15 Essential Tips for Ubuntu Linux Power Users
Using Linux distros like Ubuntu can take some getting used to. If you’ve switched from Windows or Mac, it can be jarring. After all, with a choice of desktop environments, file managers, and ways to install software, it can be overwhelming.
Think the learning curve is steep? Think again. While there is much to take in with Linux, you can become a power user in minutes with these Ubuntu tricks and tips.
1. Get Lightning Fast at the Command Line
If you’re using Linux it makes sense to get to know the command line app, Terminal. This provides a deeper level of access to your Linux computer, so long as you know the right commands.
All sorts of things can be done in the terminal, e.g. editing text files, connecting to Wi-Fi, and more. While working in the command line, keyboard shortcuts can help to shorten steps and save time.
Linux features a host of command line shortcuts. For example, you can use the up and down arrows on your keyboard to cycle through previous commands. Or use Tab to complete partial commands and even file and directory names.
Our guide to the most important Linux terminal shortcuts will show you more.
2. Launch Ubuntu Linux Applications With a Keyboard Shortcut
One of the best Ubuntu tips is to embrace the power of keyboard shortcuts.
While using the mouse to click an icon might seem quick, or even hitting the Super key to start inputting the app name, there’s a faster option.
The first nine applications in the Ubuntu launcher (by default down the left-side of the desktop) are assigned numbers. You can open any of them using Super + 1 to 9. Further, if you want a new window for an app that is already open, use Shift alongside the shortcut.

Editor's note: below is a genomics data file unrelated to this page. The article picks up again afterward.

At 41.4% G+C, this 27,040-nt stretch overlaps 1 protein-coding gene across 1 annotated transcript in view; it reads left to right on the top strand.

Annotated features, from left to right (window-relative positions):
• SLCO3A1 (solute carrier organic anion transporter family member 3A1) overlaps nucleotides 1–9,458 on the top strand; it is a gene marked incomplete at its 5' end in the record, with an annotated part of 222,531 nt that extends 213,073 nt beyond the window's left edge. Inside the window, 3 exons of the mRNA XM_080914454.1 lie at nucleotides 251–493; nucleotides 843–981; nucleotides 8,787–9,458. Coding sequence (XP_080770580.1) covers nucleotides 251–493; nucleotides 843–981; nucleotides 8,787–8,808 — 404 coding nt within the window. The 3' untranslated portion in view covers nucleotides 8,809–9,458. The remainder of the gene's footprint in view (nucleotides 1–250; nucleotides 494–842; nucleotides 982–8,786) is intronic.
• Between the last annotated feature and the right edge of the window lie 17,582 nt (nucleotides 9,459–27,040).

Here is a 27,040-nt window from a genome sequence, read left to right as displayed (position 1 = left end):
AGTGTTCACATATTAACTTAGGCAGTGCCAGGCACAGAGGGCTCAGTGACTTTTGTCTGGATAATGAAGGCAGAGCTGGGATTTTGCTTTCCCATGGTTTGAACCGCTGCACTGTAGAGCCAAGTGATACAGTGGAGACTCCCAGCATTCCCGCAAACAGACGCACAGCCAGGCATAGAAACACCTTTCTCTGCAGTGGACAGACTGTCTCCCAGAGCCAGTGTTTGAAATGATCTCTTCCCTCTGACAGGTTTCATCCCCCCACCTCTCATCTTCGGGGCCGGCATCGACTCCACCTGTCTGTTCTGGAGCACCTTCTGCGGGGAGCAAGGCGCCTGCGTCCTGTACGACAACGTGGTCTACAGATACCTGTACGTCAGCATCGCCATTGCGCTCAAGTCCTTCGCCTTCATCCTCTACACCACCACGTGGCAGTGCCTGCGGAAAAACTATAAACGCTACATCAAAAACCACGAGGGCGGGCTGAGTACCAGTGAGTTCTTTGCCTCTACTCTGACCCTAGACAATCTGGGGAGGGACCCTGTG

Learn more Linux desktop shortcuts for GNOME, KDE, and Unity.
3. Make Ubuntu Remember the Last Session
Ubuntu can be configured to remember the applications you had open in your last session before logging out. If you can’t successfully hibernate or put Ubuntu into sleep mode, this is a useful shortcut.
It relies on the gnome-session setting which is accessed in dconf Editor. You’ll need to install this using
sudo apt install dconf-editor
By setting the applications to automatically reopen you can save time when you log back in. However, while you might save a few mouse clicks, the computer is likely to take slightly longer to load up.
In the terminal, enter
On the desktop, dconf Editor will open. Expand org > gnome and select gnome-session. Here, find auto-save-session in the right-hand pane and place a check in the box. Click X to close the window.
Test this works by leaving your browser running and logging out. When you log back in, the app should be running. Couple this with a browser that supports session management to resume browsing for the best results.
4. Create a Separate Ubuntu Linux Home Partition
New versions of Ubuntu arrive every six months. Although you can upgrade to the latest version via the update manager, sometimes the upgrade doesn’t work as expected. As such, it’s wise to consider a fresh install.
The disadvantage with an upgrade is that you can lose personal data from your home directory. Archiving data is sensible, but a smarter solution that avoids backing up and restoring files is a dedicated home partition.
You can create this when you first install Ubuntu. It can be sized to meet your needs, so make sure you specify enough space for all your files. When you decide to install Linux again, simply specify the partition as Home (use /home as the mount point).
All your files and data on the Home partition will be preserved even after a fresh install.
5. Be Sure to Install a Full Upgrade